It's Still OEM to Me - Exhaust R&D, Part 1: Stock System Review
As much as we like to keep things cool here at Mishimoto, we couldn't keep ourselves away from the exhaust system once we got our hands on the hot new 2016 Camaro SS. This is a very impressive car, but we have a few ideas on how to make it even better.
Now let's give credit where credit is due; GM did pretty well on this one, and even the stock 2016 Camaro exhaust took our breath away. It sounds absolutely sublime, and I'm sure you will all agree after giving it a listen.
But once our engineers picked their jaws up off the floor and stopped doing burnouts in the parking lot, they told us that we weren't the only ones having breathing problems after hearing that monstrous 2016 Camaro exhaust. In fact, they told us that the exhaust might make it hard for that glorious LT1 to breathe too! Fortunately, this ailing patient came to the right doctors; our team reckons they can make some improvements to help this Camaro breathe better and even squeeze out some more power while they're at it. First things first, let's take a look at what we're working with from the factory.
For much of the system, the exhaust gases leaving the LT1 remain separate. Two sets of 2.75" diameter piping and emissions equipment run in parallel to evacuate exhaust from both the left and right banks of the engine. We will be enlarging the diameter of these passages on our 2016 Camaro exhaust system, so stay tuned!
Once the exhaust gases leave both manifolds on either side, the first thing they encounter is an oxygen sensor. After being monitored, the gases surge through the first of two catalytic converters on each side (four total). Another O2 sensor is placed immediately downstream of this first cat to inform the ECU that the converter is functioning properly and emissions are in order.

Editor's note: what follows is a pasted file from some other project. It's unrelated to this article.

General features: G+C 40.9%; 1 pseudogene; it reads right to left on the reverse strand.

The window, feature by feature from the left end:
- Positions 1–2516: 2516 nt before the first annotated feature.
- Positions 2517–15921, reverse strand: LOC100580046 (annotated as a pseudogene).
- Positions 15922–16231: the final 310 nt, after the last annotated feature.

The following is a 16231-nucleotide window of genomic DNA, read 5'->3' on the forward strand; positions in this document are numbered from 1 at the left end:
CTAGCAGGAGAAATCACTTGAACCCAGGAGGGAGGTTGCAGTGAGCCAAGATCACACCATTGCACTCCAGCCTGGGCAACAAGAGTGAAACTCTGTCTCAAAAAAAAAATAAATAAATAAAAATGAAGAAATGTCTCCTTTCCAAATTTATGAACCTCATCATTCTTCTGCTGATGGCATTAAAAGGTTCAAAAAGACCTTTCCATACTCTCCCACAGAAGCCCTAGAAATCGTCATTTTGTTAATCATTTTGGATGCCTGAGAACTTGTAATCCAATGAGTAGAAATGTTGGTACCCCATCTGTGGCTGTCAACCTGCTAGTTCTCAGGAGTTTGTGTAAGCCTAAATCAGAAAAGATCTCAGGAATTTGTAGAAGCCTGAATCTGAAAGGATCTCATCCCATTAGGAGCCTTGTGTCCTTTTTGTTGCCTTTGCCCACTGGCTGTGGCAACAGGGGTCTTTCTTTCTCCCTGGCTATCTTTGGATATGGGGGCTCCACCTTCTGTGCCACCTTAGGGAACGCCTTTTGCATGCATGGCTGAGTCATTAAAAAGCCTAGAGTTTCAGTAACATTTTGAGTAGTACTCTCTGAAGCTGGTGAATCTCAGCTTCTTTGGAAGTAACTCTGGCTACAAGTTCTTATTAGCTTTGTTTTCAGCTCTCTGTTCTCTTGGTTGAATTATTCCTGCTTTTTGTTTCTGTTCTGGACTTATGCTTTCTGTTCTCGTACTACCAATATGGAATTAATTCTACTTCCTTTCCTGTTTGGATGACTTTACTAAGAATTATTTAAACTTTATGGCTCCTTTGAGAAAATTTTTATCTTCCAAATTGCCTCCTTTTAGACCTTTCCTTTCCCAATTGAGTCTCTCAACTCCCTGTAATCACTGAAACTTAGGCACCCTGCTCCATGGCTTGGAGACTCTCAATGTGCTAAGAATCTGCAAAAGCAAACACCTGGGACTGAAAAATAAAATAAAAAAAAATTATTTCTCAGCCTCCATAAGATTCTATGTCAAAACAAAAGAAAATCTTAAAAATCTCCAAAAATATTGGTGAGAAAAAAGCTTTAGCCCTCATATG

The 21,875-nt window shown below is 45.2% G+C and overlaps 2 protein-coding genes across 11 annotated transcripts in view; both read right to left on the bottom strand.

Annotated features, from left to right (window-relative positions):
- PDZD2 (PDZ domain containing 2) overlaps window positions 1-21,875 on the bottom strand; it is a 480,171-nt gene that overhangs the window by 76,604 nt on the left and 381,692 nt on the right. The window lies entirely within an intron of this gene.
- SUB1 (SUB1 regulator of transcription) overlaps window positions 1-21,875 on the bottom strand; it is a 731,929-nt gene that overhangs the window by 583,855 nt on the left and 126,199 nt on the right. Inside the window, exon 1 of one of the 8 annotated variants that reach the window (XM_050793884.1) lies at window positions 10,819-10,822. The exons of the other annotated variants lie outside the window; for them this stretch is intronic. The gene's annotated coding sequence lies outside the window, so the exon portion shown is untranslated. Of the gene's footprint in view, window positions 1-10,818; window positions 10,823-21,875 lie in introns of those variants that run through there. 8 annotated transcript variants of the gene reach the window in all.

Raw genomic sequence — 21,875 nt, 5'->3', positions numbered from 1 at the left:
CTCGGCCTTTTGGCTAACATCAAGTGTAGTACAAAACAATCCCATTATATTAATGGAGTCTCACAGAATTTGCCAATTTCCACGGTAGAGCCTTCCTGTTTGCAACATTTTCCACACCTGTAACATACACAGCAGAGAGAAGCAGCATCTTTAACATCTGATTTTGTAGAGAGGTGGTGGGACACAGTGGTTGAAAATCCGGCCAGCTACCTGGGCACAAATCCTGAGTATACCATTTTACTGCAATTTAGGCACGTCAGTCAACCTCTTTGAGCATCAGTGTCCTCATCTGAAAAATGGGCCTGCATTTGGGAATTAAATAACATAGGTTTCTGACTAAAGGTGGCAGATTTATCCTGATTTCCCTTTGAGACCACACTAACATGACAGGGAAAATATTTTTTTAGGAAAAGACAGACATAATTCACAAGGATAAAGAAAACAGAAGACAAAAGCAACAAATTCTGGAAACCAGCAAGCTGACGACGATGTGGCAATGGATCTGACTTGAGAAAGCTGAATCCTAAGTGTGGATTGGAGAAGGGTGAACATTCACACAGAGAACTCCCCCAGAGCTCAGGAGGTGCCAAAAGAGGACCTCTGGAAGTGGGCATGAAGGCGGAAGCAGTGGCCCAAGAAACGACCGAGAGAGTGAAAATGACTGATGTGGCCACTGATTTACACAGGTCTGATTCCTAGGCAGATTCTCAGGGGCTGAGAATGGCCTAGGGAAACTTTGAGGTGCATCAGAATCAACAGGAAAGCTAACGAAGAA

Still running in two parallel systems, the exhaust gases now encounter one more converter on each side of the car, but are left unmonitored - there are no O2 sensors after either of these two converters.
At this point, we'll turn around and look toward the back of the car to see both sides of the system bend inward and the pipes travel together down the middle of the car.
An interesting element seen here is the utilization of an X-pipe, which is the one place in the system where gases from both banks meet; this type of design can have benefits ranging from exhaust scavenging to sound signature. GM chose to use an X-pipe, but they could have utilized several different types of crossover including H-pipes or even other X-pipes with more acute/obtuse angles. Our engineers will be looking into GM's methodology here, so don't forget to check back later for updates on their progress - We plan on making that LT1 sound so good, you'll forget your car even has a radio! If you'd like a sneak peek at this element of our design process, you can check out a similar project here.
Finally, the exhaust travels through two oddly-crimped pipes to the muffler, before being expelled through the tailpipe. Crimping is quite popular among my younger sister and her friends, but somehow I suspect that our Camaro is less than pleased (though it is quite stylish).
The muffler on this car is worth a second look, particularly if your Camaro SS exhaust is fitted with the "dual-mode performance" option from the factory. This package equips the car with the NPP (not an abbreviation, just a factory code) exhaust first seen on the Corvette, wherein the ECU uses vacuum and throttle application to modulate electric stepper motors that open and close a butterfly valve in the muffler. The valve stays closed to keep the car quiet in low-RPM/light throttle situations by routing the exhaust more circuitously through the muffler, but it opens during more spirited circumstances to let your exhaust straight through and out of the tailpipe.
Additionally, all cars with an automatic transmission (NPP and non-NPP cars alike) have two butterfly valves further upstream to regulate back-pressure during cylinder deactivation mode - these cars feature an active fuel management system (AFM) that temporarily cuts fuel to four of the eight cylinders during highway driving to improve emissions and fuel economy.
Keep checking back for updates on our progress through this project! We're very excited to begin development on our 2016 Camaro exhaust, and we look forward to sharing our R&D process with you.
Thanks for reading!